She could make, after a fashion, a life of that. She had no fear but it would last. Barring incalculable misfortunes, she ought to be able to keep her looks and her charm for him, unimpaired, or but little impaired, for twenty years—twenty-five, with care. For the rich, the resources of modern civilization would almost guarantee that. Well, twenty-five years would see Rodney through his fifties. She needn’t, barring accident, have any more children. He’d probably be content with two; especially as they were boy and girl.
The other man in him—the man who wasn’t her lover—would struggle of course. Except when she was by, the lover would probably have a bad time of it. She’d have to find some amusing sort of occupation to enable her to forget that. But when she was there, it would be strange if she and her lover together couldn’t, most of the time, keep the other man locked up where he wouldn’t disturb them much.
Lived without remorse or misgivings, played magnificently for all it was worth, as she could play it—she knew that now—it would be a rather wonderful life. They must be decidedly an exceptional pair of lovers, she thought. Certainly Madame Greville’s generalization about Americans did not apply to them, and she was coming to suspect it did apply to the majority of her friends. She could have that life—safely, surely, as far as our poor mortality can be sure of anything. She had only to reach out her hands.
But if, instead, she took the leap ...!
“Roddy ...” she said.
He was slumped down in a big easy chair at the other side of the table, swinging a restless foot; drumming now and then with his fingers. It was many silent minutes since the storm of reproach with which he had repelled her plea for a part in the actual responsible care of her children had died away. He had spoken with unnecessary vehemence, he knew. He had admitted that—said he was sorry, as well as he could without withdrawing from his position. But he had been met by that most formidable of all weapons—a blank silence—an inscrutable face. Some sort of scene was inevitable, he knew. And he sat there waiting for it. She had been hurt. She was undoubtedly very angry.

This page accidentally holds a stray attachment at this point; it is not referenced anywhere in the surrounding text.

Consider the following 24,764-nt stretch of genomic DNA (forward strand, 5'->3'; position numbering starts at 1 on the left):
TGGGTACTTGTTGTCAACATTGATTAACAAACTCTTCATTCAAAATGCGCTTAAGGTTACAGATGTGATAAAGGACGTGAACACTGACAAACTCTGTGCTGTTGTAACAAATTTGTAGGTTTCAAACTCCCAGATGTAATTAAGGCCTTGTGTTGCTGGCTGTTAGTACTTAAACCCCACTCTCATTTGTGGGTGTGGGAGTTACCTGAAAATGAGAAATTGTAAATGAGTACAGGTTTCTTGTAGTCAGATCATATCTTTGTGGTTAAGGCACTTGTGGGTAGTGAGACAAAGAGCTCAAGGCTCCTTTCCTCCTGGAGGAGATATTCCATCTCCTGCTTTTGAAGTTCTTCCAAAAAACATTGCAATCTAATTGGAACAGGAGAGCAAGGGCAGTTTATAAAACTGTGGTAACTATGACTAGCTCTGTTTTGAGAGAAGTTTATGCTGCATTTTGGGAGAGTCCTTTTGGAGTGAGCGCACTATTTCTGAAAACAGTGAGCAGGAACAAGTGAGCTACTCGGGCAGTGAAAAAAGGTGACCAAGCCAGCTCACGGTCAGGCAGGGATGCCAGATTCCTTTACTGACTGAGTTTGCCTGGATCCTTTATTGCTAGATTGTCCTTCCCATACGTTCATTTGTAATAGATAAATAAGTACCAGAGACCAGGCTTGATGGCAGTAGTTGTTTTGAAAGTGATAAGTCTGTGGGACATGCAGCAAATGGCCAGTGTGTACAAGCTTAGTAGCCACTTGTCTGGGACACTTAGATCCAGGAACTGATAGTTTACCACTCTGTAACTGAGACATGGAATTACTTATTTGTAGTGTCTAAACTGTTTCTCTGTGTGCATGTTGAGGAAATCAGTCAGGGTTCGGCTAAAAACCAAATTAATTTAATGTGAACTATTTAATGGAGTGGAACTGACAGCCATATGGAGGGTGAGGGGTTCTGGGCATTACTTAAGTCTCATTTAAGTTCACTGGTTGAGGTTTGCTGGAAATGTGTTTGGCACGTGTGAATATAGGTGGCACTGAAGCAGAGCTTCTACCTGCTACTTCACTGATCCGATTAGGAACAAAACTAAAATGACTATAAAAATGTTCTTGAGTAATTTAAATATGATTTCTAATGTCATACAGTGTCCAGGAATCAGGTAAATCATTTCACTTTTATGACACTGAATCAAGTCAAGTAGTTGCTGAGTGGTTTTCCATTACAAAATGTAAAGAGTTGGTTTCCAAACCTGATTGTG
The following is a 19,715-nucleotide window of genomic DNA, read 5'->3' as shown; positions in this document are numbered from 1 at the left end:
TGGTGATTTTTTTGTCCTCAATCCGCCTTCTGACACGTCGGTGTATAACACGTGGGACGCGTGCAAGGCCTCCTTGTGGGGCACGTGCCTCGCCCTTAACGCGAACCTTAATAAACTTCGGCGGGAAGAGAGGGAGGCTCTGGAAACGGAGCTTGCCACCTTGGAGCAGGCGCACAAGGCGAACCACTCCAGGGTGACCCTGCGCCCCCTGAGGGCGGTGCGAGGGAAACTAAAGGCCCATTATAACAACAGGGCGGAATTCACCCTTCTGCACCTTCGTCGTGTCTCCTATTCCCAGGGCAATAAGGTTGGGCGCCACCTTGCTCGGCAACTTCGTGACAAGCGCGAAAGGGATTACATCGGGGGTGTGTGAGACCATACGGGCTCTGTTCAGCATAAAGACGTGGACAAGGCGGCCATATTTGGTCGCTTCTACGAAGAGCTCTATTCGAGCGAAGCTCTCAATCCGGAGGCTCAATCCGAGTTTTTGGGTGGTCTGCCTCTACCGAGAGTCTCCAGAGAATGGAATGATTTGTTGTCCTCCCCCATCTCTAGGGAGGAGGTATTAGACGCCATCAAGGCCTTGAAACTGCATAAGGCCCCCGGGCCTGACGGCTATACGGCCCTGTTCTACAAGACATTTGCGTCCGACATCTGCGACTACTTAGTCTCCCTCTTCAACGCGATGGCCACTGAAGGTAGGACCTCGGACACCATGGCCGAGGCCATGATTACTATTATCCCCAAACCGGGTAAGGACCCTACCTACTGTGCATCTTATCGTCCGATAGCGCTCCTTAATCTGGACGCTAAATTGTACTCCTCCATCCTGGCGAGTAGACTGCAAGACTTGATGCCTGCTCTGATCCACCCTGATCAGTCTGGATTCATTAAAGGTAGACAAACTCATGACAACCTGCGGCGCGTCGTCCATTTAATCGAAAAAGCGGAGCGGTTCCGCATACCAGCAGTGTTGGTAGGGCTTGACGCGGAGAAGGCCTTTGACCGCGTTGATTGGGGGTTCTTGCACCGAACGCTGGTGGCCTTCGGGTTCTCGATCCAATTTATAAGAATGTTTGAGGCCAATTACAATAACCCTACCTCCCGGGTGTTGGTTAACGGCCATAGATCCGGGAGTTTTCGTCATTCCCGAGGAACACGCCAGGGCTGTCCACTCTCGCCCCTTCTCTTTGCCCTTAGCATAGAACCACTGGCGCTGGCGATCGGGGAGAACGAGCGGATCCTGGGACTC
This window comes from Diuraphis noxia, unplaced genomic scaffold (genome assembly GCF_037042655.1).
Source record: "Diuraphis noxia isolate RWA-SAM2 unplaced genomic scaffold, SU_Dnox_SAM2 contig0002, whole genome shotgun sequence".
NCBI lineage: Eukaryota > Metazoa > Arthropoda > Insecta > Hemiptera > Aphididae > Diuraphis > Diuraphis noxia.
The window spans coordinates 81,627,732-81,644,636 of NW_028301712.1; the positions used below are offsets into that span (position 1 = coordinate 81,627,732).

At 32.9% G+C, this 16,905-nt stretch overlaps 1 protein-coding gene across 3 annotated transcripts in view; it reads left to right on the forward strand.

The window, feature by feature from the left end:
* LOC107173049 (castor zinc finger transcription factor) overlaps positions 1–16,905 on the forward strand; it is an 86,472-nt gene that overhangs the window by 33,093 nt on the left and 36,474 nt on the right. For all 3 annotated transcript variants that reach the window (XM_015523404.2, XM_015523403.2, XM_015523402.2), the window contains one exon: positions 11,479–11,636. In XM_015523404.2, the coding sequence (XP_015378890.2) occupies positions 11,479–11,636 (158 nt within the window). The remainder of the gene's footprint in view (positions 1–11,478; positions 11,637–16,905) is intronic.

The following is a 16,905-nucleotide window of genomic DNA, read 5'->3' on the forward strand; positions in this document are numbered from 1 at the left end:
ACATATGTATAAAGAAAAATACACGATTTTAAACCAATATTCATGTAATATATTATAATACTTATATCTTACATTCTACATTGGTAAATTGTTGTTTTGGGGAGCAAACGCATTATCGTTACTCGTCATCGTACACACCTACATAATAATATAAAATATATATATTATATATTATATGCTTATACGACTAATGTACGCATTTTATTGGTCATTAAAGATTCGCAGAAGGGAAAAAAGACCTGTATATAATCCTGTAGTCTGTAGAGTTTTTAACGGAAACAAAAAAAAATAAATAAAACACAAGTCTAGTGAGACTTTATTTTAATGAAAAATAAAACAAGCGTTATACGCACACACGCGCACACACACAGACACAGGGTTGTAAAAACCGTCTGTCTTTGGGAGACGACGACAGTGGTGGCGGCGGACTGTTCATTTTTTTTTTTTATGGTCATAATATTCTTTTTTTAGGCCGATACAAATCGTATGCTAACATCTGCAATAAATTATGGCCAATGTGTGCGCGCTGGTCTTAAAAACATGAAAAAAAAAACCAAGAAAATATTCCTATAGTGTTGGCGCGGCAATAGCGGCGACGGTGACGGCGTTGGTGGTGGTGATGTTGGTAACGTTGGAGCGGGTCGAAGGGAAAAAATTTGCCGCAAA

He thought he was ready for anything. But just the way she spoke his name, startled—almost frightened—him, she said it so quietly, so—tenderly.
“Roddy,” she said, “I want you to come over here and kiss me, and then go back and sit down in that chair again.”
He went a little pale at that. The swing of his foot was arrested suddenly. But, for a moment, he made no move—just looked wonderingly into her great grave eyes.
“Something’s going to happen,” she went on, “and before it’s over, I’m afraid it’s going to hurt you terribly—and me. And I want the kiss for us to remember. So that we’ll always know, whatever happens afterward, that we loved each other.” She held out her arms to him. “Won’t you come?”